Some months ago I commented on preacher Mark Driscoll and his Seattle megachurch using ResultSource to purchase thousands of copies of a book of his to assure it would make the bestseller lists–and how repugnant I found this practice. He has now resigned his position at the church, citing his arrogant behavior as one of the reasons. Regardless of the rhetoric, he used between $180,000 and $210,000 of church-supporters’ money (depending on which numbers one wants to accept) to create bogus sales, but what’s most amazing about this is that he has profited by as much as $500,000. Like everything with book sales, these numbers are up for some serious scrutiny, but the one indisputable issue is that ResultSource’s efforts–and the resulting Number 5 rating on the New York Times bestseller list–resulted in interviews for Driscoll on CNN and The View, among other talk environments.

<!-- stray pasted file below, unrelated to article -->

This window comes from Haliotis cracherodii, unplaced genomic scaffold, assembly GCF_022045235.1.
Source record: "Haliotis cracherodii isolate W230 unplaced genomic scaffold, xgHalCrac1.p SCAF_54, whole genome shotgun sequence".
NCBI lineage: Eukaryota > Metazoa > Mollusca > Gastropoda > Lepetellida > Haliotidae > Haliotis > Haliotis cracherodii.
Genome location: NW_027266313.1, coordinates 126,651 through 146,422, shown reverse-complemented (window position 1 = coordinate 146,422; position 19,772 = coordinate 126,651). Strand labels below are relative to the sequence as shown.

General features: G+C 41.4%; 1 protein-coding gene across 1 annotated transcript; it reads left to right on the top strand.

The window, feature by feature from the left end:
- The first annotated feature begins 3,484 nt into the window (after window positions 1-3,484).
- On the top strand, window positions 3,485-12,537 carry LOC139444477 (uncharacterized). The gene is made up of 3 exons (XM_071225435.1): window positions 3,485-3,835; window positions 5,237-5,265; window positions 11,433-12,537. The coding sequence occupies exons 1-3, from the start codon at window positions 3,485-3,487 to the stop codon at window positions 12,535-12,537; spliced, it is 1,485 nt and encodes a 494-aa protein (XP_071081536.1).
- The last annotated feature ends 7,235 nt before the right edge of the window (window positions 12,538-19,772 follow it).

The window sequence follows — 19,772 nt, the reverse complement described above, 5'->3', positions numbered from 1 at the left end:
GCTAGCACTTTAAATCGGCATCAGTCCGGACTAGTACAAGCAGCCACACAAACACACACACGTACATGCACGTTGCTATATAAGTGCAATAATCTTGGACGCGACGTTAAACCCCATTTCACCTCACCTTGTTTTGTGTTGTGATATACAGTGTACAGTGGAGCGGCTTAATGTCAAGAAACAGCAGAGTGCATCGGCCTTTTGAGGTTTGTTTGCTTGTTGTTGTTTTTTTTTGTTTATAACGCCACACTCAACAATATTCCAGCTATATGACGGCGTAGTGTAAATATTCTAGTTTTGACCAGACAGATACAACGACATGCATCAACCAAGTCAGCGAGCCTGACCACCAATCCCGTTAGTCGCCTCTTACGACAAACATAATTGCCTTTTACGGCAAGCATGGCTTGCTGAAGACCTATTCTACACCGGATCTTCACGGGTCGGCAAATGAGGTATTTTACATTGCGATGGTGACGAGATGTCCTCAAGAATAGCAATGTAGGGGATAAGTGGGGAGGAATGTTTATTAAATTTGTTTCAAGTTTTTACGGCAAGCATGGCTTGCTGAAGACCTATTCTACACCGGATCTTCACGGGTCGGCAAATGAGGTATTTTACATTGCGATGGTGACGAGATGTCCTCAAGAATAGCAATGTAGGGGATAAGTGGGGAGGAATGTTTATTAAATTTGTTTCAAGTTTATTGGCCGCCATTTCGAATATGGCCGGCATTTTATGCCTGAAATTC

During one 16-day stretch, his book sold 96,000 copies that were purchased through Amazon and which would likely not have remotely approached this level without the ResultSource impetus. Now Driscoll has abdicated his throne, and apparently all of this profit is tax-free, since it was gleaned while he was disseminating The Word. If someone feels I’m being sacrilegious, I’m sorry, but my purpose for discussing this situation is to illustrate how the entire process can be corrupted. If anyone has a quarter of a million dollars to spare, this person’s material can achieve bestseller status. I’ll leave the tax ramifications to other folks to adjudicate. All I’m interested in explaining is the way the sales numbers for a book can be manipulated–and that it disgusts me because so many of us toil so very long and hard just to get a fair hearing for our respective materials. Here’s a link that details the entirety of Driscoll’s book’s sales cycle and the way this was achieved.